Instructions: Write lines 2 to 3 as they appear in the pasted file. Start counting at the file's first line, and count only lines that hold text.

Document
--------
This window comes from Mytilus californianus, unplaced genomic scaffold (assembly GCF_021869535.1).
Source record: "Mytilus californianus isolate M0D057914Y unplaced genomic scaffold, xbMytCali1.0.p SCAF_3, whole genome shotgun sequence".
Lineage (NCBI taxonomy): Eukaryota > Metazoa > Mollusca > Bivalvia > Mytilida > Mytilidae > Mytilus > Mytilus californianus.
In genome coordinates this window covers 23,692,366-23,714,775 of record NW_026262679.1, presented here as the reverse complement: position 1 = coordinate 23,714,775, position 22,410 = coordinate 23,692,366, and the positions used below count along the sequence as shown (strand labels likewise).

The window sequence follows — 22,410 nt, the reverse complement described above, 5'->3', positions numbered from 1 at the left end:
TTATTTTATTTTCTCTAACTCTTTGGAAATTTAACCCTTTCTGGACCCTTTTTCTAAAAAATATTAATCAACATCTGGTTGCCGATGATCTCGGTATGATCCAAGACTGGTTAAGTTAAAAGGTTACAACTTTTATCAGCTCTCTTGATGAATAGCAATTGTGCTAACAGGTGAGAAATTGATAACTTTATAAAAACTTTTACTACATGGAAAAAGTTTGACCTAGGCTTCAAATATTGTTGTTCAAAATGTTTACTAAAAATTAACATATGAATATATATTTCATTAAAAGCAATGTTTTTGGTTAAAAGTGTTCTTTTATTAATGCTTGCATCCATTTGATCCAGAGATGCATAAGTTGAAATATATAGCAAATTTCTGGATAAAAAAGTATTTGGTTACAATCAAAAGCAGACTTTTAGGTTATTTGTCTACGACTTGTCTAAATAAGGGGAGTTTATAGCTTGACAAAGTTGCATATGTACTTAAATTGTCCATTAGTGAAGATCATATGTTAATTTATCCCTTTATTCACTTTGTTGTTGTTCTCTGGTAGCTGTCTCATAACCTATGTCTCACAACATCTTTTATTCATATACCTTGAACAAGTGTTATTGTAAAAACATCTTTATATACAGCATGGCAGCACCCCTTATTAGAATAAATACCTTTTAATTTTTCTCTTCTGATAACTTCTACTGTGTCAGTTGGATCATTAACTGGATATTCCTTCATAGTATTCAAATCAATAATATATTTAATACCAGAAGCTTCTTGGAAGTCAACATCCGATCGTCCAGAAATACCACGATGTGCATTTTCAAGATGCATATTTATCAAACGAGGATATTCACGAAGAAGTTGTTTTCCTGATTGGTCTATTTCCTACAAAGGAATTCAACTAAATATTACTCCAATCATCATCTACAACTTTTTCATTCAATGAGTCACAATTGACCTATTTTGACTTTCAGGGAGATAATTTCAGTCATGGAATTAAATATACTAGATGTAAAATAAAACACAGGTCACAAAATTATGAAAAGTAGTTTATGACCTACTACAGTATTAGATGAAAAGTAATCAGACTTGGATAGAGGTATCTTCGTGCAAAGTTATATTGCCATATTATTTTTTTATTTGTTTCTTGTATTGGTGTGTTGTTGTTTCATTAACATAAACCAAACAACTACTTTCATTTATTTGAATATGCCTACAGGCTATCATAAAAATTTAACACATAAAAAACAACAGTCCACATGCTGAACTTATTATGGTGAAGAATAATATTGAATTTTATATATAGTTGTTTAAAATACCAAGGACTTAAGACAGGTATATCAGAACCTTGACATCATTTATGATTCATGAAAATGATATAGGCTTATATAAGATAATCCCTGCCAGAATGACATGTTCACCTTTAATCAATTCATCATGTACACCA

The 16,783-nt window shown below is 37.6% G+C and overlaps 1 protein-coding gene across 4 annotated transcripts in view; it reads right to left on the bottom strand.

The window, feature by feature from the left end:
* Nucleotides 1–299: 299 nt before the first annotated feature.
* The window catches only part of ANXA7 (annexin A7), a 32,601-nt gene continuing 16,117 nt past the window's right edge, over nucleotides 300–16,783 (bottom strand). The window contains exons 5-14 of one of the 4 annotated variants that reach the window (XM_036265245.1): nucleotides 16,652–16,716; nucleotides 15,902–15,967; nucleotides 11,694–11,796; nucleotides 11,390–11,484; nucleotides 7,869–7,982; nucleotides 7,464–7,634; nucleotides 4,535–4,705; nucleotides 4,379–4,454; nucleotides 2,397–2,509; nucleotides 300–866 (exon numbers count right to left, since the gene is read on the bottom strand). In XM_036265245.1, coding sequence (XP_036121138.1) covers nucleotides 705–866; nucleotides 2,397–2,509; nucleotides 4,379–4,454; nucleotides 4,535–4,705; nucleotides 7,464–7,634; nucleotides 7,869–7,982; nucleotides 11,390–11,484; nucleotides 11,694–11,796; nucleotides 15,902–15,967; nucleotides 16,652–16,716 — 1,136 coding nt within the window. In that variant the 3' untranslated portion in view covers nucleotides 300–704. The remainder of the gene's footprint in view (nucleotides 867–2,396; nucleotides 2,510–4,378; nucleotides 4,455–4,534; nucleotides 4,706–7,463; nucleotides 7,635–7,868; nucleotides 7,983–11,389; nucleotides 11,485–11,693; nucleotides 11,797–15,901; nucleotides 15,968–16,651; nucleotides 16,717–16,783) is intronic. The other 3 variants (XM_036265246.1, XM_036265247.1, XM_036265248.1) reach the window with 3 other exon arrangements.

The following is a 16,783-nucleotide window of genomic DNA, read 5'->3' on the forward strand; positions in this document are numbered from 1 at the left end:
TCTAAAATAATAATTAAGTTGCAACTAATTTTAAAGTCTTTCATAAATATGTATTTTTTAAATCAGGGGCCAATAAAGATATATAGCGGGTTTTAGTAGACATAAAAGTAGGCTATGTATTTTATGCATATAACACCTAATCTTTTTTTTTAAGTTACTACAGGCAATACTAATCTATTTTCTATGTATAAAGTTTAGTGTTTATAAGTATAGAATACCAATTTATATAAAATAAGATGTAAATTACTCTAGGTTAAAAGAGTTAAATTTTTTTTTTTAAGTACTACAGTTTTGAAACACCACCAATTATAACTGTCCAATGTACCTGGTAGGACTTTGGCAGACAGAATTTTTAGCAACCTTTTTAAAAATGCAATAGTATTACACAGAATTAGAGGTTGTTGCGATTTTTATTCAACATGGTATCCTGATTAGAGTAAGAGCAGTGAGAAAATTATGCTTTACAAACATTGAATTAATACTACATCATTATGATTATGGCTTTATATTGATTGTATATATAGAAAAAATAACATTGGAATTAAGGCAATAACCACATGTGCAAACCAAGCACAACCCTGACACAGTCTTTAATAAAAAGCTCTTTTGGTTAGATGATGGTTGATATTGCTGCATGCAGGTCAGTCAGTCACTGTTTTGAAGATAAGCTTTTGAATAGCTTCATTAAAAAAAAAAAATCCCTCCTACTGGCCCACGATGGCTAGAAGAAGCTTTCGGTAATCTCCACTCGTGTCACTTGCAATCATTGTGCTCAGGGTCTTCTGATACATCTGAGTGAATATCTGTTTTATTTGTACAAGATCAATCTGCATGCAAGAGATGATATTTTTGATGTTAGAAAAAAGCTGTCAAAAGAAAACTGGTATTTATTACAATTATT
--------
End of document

Source record: "Mytilus californianus isolate M0D057914Y unplaced genomic scaffold, xbMytCali1.0.p SCAF_3, whole genome shotgun sequence".
Lineage (NCBI taxonomy): Eukaryota > Metazoa > Mollusca > Bivalvia > Mytilida > Mytilidae > Mytilus > Mytilus californianus.